A key prosecution witness in Saddam Hussein's trial will testify at an unexpected session Sunday because the former intelligence official is seriously ill with cancer, officials said Thursday.

The witness, Wadah Ismael Al-Sheik, was a senior Iraqi intelligence officer at the time of the Dujail massacre in 1982 that Saddam and seven other co-defendants are charged with, two lawyers said. They spoke on condition of anonymity to avoid compromising the case or the heavy security surrounding it.

Saddam made a defiant initial court appearance Wednesday on the murder and torture charges, along with the seven former government and Baath Party (search) officials, and chief prosecutor Jaafar al-Mousawi, outlined the case against the men. The three-hour session then adjourned until Nov. 28.

But in a surprise, lawyers said Al-Sheik will testify Sunday at a U.S. detention center where he is being held near Baghdad's international airport because of his cancer. If he recovers, he could be a defendant in a later case regarding another alleged massacre carried out during Saddam's rule, the lawyers said.

The session would not involve reconvening the full trial, but rather would be a hearing to take a deposition from al-Sheik, the lawyers said.

President Jalal Talabani (search) said in an interview with the British Broadcasting Corp (search). the trial was a positive step for Iraq, but he insisted he would refuse to sign any death warrants that might arise from the judgment of Saddam and his associates.

The trial "means the beginning of the rule of the Iraqi people, and it means that all dictators who are committing crimes against their people will have the same fate," Talabani told the BBC.

He added that he did not think the trial would provoke the nation's Sunni Arabs, who form the backbone of Iraq's insurgency and some of whom still support Saddam. He said when people saw the crimes Saddam had committed, they would change their minds about him.

The prosecution of Saddam could be a lengthy process. The Dujail case is the first of up to a dozen that prosecutors plan to bring to trial against Saddam and his inner circle for atrocities during their 23-year rule.

At Wednesday's session, Saddam was combative from the very start.

When the chief judge asked him to identify himself for the record, Saddam quickly turned the question back on the little-known jurist: Who are you? More importantly, who are you to pass judgment on the man who still considers himself the ruler of Iraq?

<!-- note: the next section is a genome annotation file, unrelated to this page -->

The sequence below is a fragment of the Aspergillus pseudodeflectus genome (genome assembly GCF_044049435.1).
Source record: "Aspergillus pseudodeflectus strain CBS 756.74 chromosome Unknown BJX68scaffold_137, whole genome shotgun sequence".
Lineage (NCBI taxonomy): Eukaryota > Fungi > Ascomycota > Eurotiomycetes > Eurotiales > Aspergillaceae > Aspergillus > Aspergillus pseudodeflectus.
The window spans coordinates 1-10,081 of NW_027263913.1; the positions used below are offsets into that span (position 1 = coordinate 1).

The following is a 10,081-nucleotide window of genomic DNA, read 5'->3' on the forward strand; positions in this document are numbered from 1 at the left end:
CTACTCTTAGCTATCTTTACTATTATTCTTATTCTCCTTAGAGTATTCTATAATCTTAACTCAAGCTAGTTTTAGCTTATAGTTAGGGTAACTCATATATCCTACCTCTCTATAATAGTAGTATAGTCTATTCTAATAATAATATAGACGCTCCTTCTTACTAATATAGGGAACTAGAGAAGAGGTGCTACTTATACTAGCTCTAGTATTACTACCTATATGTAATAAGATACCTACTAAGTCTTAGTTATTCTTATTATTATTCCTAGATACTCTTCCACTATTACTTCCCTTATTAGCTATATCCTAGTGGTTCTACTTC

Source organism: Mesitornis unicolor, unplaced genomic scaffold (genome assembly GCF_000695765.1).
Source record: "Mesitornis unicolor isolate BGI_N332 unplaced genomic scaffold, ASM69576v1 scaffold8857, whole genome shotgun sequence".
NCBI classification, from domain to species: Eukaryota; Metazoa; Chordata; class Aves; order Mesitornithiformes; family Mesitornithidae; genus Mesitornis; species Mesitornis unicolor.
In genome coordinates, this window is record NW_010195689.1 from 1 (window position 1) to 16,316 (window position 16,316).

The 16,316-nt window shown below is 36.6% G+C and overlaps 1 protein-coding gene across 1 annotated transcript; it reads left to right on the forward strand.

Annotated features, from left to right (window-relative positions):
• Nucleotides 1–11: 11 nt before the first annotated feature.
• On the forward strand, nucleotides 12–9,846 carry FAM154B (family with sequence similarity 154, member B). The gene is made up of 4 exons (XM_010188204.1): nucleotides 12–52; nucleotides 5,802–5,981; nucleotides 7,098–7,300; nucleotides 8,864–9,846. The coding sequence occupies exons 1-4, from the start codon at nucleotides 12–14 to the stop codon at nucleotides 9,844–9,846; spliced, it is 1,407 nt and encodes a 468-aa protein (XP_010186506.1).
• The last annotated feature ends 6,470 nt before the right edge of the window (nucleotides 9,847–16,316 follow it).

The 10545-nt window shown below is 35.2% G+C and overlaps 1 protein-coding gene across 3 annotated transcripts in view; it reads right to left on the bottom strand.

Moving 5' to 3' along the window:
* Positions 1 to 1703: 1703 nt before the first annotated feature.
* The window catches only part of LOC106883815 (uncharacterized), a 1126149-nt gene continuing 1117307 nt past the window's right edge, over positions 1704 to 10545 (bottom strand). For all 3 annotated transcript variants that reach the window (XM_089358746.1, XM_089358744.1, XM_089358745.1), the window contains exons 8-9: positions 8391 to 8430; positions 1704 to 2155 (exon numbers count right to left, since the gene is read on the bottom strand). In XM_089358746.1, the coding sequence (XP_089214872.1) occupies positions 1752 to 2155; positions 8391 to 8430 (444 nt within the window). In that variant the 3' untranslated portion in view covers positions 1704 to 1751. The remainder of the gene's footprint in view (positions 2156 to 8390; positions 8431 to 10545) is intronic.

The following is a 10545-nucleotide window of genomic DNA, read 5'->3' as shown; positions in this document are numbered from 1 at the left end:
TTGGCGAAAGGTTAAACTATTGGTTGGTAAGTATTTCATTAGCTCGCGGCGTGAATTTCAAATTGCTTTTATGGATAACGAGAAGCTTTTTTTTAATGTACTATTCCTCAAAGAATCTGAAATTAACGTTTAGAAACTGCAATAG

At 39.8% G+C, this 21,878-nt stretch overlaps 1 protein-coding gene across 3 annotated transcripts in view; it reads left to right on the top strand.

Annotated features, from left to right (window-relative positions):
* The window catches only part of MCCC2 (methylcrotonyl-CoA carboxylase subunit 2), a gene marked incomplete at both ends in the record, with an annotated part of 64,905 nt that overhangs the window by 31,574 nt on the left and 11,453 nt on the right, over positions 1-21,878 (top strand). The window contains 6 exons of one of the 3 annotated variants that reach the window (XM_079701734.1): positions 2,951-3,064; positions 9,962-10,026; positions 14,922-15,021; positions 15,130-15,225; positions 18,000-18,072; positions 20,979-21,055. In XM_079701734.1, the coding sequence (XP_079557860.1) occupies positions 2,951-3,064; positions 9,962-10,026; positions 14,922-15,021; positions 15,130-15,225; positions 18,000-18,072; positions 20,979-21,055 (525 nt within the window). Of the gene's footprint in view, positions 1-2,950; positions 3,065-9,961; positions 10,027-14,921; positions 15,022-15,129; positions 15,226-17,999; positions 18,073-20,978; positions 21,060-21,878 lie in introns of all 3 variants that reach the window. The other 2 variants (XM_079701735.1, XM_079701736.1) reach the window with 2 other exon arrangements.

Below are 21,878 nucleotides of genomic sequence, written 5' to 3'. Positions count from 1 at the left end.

Sitting inside a white pen with metal bars, Saddam appeared gaunt and frail and his salt-and-pepper beard was unkempt as he pleaded innocent to charges of murder, torture, forced expulsions and illegal detentions.

If convicted, the 68-year-old former dictator and the others could face the death penalty for their role in the 1982 killing of nearly 150 people from the mainly Shiite town of Dujail north of Baghdad after a failed attempt on Saddam's life.

Iraqis and much of the Arab world watched glitch-filled TV coverage of the proceedings intently.

"Since the fall of the regime, we have been waiting for this trial," said Aqeel al-Ubaidi, a resident of Dujail. "The trial won't bring back those who died, but at least it will help put out the fire and anger inside us."

In Baghdad, Shiite construction worker Salman Zaboun Shanan sat with his family at home in the Shiite neighborhood of Kazimiyah, having taken the day off from work to watch the trial.

When Saddam appeared on television, his wife spat in disgust.

But across the Tigris River in the mainly Sunni Arab district of Azamiyah, some were embittered by the trial of Saddam, whose regime was dominated by Sunni Arabs who have now lost their power. "Saddam is the lesser of evils," said engineer Sahab Awad Maaruf, comparing Saddam to the current Shiite-Kurdish led government.

The White House said President Bush did not watch, even as the administration hailed the trial as a key step in Iraq's transition to a functioning democracy.

During the hearing, al-Mousawi said Saddam was closely involved in planning retaliation after an assassination attempt against him as he drove through Dujail in July 1982. Al-Mousawi said the prosecution had videos of Saddam personally interrogating four Dujail residents soon after his motorcade was fired on.

Saddam countered that videotapes should not be admissible as evidence, insisting they can be altered and faked. The judge did not respond to his argument.